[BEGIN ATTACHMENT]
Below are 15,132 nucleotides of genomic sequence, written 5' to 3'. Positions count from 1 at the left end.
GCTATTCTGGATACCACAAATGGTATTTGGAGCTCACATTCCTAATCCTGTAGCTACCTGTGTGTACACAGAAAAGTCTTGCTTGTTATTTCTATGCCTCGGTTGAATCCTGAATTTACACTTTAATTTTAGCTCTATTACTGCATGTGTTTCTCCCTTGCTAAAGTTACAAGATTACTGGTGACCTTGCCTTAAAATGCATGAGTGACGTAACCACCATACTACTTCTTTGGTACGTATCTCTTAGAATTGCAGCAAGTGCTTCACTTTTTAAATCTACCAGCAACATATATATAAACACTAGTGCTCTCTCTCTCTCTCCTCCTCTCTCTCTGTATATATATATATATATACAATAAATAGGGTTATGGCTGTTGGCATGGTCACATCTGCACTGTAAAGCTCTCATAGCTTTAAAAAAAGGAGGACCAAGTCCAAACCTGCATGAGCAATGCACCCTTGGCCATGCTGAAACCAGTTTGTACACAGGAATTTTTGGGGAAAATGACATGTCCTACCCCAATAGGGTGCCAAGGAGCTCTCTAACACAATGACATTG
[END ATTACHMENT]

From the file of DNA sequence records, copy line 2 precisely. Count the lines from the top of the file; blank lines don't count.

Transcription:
GCTATTCTGGATACCACAAATGGTATTTGGAGCTCACATTCCTAATCCTGTAGCTACCTGTGTGTACACAGAAAAGTCTTGCTTGTTATTTCTATGCCTCGGTTGAATCCTGAATTTACACTTTAATTTTAGCTCTATTACTGCATGTGTTTCTCCCTTGCTAAAGTTACAAGATTACTGGTGACCTTGCCTTAAAATGCATGAGTGACGTAACCACCATACTACTTCTTTGGTACGTATCTCTTAGAATTGCAGCAAGTGCTTCACTTTTTAAATCTACCAGCAACATATATATAAACACTAGTGCTCTCTCTCTCTCTCCTCCTCTCTCTCTGTATATATATATATATATACAATAAATAGGGTTATGGCTGTTGGCATGGTCACATCTGCACTGTAAAGCTCTCATAGCTTTAAAAAAAGGAGGACCAAGTCCAAACCTGCATGAGCAATGCACCCTTGGCCATGCTGAAACCAGTTTGTACACAGGAATTTTTGGGGAAAATGACATGTCCTACCCCAATAGGGTGCCAAGGAGCTCTCTAACACAATGACATTG